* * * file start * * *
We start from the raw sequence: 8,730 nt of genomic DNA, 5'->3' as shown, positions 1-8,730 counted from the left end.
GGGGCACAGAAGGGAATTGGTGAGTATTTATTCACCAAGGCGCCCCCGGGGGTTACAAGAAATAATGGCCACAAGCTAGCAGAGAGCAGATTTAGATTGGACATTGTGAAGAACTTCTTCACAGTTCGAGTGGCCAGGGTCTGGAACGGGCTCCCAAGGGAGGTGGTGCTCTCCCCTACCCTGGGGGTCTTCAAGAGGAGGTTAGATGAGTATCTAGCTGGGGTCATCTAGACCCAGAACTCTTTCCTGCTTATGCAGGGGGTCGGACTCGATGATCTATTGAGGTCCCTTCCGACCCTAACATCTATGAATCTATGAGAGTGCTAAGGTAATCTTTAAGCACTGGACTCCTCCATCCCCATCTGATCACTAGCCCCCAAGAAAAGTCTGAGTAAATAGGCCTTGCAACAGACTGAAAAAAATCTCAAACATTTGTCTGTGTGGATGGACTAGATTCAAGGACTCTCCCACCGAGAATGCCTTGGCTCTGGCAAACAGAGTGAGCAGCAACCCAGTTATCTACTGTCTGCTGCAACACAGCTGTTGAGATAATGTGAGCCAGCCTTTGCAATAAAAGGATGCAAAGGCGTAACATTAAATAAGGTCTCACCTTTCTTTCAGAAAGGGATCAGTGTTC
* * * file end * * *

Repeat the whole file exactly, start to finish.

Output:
We start from the raw sequence: 8,730 nt of genomic DNA, 5'->3' as shown, positions 1-8,730 counted from the left end.
GGGGCACAGAAGGGAATTGGTGAGTATTTATTCACCAAGGCGCCCCCGGGGGTTACAAGAAATAATGGCCACAAGCTAGCAGAGAGCAGATTTAGATTGGACATTGTGAAGAACTTCTTCACAGTTCGAGTGGCCAGGGTCTGGAACGGGCTCCCAAGGGAGGTGGTGCTCTCCCCTACCCTGGGGGTCTTCAAGAGGAGGTTAGATGAGTATCTAGCTGGGGTCATCTAGACCCAGAACTCTTTCCTGCTTATGCAGGGGGTCGGACTCGATGATCTATTGAGGTCCCTTCCGACCCTAACATCTATGAATCTATGAGAGTGCTAAGGTAATCTTTAAGCACTGGACTCCTCCATCCCCATCTGATCACTAGCCCCCAAGAAAAGTCTGAGTAAATAGGCCTTGCAACAGACTGAAAAAAATCTCAAACATTTGTCTGTGTGGATGGACTAGATTCAAGGACTCTCCCACCGAGAATGCCTTGGCTCTGGCAAACAGAGTGAGCAGCAACCCAGTTATCTACTGTCTGCTGCAACACAGCTGTTGAGATAATGTGAGCCAGCCTTTGCAATAAAAGGATGCAAAGGCGTAACATTAAATAAGGTCTCACCTTTCTTTCAGAAAGGGATCAGTGTTC